A world-first international study led by the University of South Australia has identified a new drug to stop athletes developing dementia after sustaining repeated head injuries in their career.
A neurologic pathway by which non-damaging but high frequency brain impact blunts normal brain function and causes long-term problems with learning and memory has been identified. The finding suggests that tailored drug therapy can be designed and developed to reactivate and normalize cognitive function, say neuroscientists at Georgetown University Medical Center.
Professor Lewis Nelson, chair of emergency medicine at the Rutgers New Jersey Medical School, who has treated many COVID-19 patients, cautions the public that it would be best not to attend sizeable Super Bowl parties or events to help keep COVID-19 infections rates low.
Wearable athletic performance-analysis technology developed by a Cornell University engineering startup has won the sixth annual NFL 1st & Future competition, sponsored by the National Football League.
As millions of football fans eagerly await this year’s Super Bowl, researchers and entrepreneurs are huddling up for another competition hosted by the National Football League — one designed to spur new ideas for athlete safety and performance.
A liquid nanofoam liner undergoing testing could prolong the safe use of football helmets, says a Michigan State University researcher.
DETROIT – As Detroit Lions general manager Bob Quinn addressed the news media ahead of players reporting to training camp in July, he detailed the team’s plans to make the practice facility safe during the coronavirus pandemic. As part of those plans, Quinn announced that Henry Ford Sports Medicine athletic trainer Matt Barnes had been tabbed to help quarterback that drive.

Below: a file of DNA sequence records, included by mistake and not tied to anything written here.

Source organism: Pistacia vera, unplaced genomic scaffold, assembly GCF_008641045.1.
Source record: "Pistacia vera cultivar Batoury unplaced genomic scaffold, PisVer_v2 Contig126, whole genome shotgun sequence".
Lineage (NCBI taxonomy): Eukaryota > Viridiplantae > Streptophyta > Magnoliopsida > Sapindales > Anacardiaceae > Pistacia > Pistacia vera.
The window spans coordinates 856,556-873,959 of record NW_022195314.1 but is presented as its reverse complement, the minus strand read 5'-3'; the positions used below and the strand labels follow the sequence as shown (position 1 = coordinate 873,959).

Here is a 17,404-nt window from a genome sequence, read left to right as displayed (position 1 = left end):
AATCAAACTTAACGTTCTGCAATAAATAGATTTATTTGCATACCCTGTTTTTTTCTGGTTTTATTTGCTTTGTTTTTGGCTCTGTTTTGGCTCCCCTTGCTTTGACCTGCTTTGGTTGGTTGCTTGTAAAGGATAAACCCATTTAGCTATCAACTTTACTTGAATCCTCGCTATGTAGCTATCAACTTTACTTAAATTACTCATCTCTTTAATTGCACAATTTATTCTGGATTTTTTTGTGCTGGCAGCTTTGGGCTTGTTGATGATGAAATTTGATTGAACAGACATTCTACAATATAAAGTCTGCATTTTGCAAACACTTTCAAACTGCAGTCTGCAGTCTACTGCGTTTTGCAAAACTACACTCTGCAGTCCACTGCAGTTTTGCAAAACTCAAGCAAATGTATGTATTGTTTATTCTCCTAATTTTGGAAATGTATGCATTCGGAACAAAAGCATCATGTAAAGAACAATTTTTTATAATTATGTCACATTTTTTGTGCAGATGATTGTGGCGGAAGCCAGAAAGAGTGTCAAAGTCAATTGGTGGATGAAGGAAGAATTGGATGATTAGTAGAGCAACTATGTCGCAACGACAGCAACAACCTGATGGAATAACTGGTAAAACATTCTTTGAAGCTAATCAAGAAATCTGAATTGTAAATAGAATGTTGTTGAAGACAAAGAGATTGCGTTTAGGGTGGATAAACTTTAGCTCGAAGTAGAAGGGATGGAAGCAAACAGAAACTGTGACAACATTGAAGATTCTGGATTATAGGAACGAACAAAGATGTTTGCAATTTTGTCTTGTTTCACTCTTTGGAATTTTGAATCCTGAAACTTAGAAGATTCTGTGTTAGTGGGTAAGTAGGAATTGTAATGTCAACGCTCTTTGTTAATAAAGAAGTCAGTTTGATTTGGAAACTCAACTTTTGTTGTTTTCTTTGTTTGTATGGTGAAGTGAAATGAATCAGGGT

Even mild concussions cause severe and long-lasting impairments in the brain’s ability to clean itself, and this may seed it for Alzheimer’s, dementia and other neurodegenerative problems.
Productivity loss and burnout are common among professionals with heavy workloads, especially for those with physically intensive jobs like professional athletes.
At a glance:
In a study of former NFL players, Black, Hawaiian, and athletes from other racial backgrounds report worse physical, mental health outcomes than white players
The widest health gaps emerged between Black and white former NFL players
Black former players reported worse health outcomes in all five health categories, compared with their white peers
Presence of health disparities among former NLF players reflects the deep and pervasive nature of systemic inequities that persist even among elite athletes
ASU sociologist finds team-oriented exercises benefit us socially and can also increase life span
With a decision on a name change for the Washington Redskins looming, one communications expert already is considering wider ramifications related to the team’s nomenclature. Dr. David Burns, professor of communication at Salisbury University (MD), has written about journalists’ ethical…
FACULTY Q&AThe Black Lives Matter protests against police brutality prompted the NFL to acknowledge it should have listened to players who wanted to peacefully protest and led to NASCAR’s ban of Confederate flags at its races.Ron Wade, clinical assistant professor of sport management at the University of Michigan School of Kinesiology and former director of marketing for the Detroit Tigers, discusses what these actions mean.
I n anticipation of National Youth Sports Specialization Awareness Week (third full week in October) the National Athletic Trainers’ Association (NATA) released an official statement with health-focused recommendations to reduce the risk of injury due to youth sports specialization.